Announcement

Collapse
No announcement yet.

Ultimate Fundamentals: Forehand Volley

Collapse
X
 
  • Filter
  • Time
  • Show
Clear All
new posts

  • Ultimate Fundamentals: Forehand Volley

    Would love to discuss my latest article, "Ultimate Fundamentals: Forehand Volley"

  • #2
    Excellent and concise breakdown of forehand volley. Learning this compact move gives one a little more time to anticipate the direction of the opponent's shot. The compact move should give one the confidence to understand that there will be time for a slight grip change for those using a continental grip when waiting. The movement also makes it much easier to learn the drop volley with those preparation mechanics in place. I am anxious for your backhand volley analysis. I try to mirror the forehand volley when hitting the backhand volley, but there must be sublte differences.

    Comment


    • #3
      Very good video on the forehand volley. I especially liked the statement that the step forward is not an integral component in powering the volley. Volleying is essentially the art of deflection. John McEnroe is a great example of a player who deflected shots at the net with supreme control and artistry. He had the ability to vary the tension in his hands to handle a myriad of shots from his opponents. Of course using Roger Federer as a model was a great choice. Roger deflects shots at the net beautifully.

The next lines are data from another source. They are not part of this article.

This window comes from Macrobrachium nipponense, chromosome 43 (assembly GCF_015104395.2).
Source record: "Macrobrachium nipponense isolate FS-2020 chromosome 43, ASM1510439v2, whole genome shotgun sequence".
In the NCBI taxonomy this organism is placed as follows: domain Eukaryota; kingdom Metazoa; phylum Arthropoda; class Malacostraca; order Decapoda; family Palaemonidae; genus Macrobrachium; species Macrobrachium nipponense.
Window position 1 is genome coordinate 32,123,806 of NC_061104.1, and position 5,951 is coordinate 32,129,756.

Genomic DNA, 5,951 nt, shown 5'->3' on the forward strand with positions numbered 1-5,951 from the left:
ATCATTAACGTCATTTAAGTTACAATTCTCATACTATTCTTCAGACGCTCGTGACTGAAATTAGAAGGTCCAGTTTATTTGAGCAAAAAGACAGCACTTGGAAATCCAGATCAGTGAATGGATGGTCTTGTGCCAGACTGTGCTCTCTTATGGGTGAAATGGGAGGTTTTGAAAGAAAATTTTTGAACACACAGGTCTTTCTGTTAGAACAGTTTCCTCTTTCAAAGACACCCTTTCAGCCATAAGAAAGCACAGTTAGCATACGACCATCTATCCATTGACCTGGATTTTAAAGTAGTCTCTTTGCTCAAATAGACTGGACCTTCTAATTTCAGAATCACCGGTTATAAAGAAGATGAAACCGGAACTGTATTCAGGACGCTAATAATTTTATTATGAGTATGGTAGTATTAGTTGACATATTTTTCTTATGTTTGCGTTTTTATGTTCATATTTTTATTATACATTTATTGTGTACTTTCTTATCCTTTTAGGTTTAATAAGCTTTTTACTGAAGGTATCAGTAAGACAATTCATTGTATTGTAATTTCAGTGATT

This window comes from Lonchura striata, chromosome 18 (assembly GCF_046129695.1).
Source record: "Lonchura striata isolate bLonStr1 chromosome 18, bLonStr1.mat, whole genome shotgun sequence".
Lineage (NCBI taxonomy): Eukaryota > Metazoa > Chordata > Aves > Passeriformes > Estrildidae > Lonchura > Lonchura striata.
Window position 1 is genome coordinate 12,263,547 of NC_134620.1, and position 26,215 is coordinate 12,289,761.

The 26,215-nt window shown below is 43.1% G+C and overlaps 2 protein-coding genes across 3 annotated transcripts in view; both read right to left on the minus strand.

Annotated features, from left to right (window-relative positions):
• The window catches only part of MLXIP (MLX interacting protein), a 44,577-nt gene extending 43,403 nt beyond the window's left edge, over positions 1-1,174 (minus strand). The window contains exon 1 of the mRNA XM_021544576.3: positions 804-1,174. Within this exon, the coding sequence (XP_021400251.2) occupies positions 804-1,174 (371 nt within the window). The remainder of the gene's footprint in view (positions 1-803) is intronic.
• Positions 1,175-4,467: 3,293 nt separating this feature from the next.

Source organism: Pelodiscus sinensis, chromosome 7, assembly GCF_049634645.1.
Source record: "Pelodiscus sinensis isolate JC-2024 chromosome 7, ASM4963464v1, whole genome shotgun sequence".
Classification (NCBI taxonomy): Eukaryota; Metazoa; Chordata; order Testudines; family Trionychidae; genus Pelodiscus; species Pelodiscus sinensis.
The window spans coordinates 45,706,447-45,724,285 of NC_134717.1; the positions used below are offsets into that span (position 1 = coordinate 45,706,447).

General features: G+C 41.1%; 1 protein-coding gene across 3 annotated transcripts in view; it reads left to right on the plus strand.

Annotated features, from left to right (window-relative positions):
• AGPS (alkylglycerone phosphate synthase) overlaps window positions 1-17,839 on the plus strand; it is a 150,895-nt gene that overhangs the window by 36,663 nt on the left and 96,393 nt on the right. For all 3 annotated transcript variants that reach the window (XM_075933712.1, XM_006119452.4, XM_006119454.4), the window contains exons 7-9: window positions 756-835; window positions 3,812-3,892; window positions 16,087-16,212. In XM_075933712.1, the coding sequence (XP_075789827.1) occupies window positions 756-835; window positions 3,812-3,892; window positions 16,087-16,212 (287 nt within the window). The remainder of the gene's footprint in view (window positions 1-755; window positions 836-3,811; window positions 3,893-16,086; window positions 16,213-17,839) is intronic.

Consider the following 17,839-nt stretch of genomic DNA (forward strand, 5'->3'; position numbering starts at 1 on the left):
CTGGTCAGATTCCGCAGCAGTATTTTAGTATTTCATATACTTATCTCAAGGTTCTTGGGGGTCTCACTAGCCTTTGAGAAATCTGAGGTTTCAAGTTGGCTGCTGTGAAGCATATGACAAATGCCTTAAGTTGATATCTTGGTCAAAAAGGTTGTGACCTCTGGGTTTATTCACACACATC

Norman Ashbrooke

      Comment


      • #5
        If you watch Fed, he seems to really drive through the fh volley. I find that with intermediate players that I teach - 4.0 to 4.5 level - when they start trying to drive the fh volley like Fed does, it adds almost too much swing to the actual volley and errors start creeping into their volley. Would you teach such a huge drive through the ball from the very beginning to students or would you add this huge drive through later once they develop proper feet and a proper contact point etc. Shorter volley swing path is easier to control for sure.

        Comment


        • #6
          We all know what a great volleyer McEnroe was (and still is), but I forgot how classic Lendl's volley form was. He would be an even better model than Johnny Mac for someone to copy volleying form. Notice how much he keeps the racket parallel to the net as he completes his volleys...and the way he prepares the racket head behind the ball for each volley. Excellent model!

          don

          Comment


          • #7
            Doctor,
            You can get a preview by looking at my backhand volley articles in the Advanced Tennis section.

            Norman,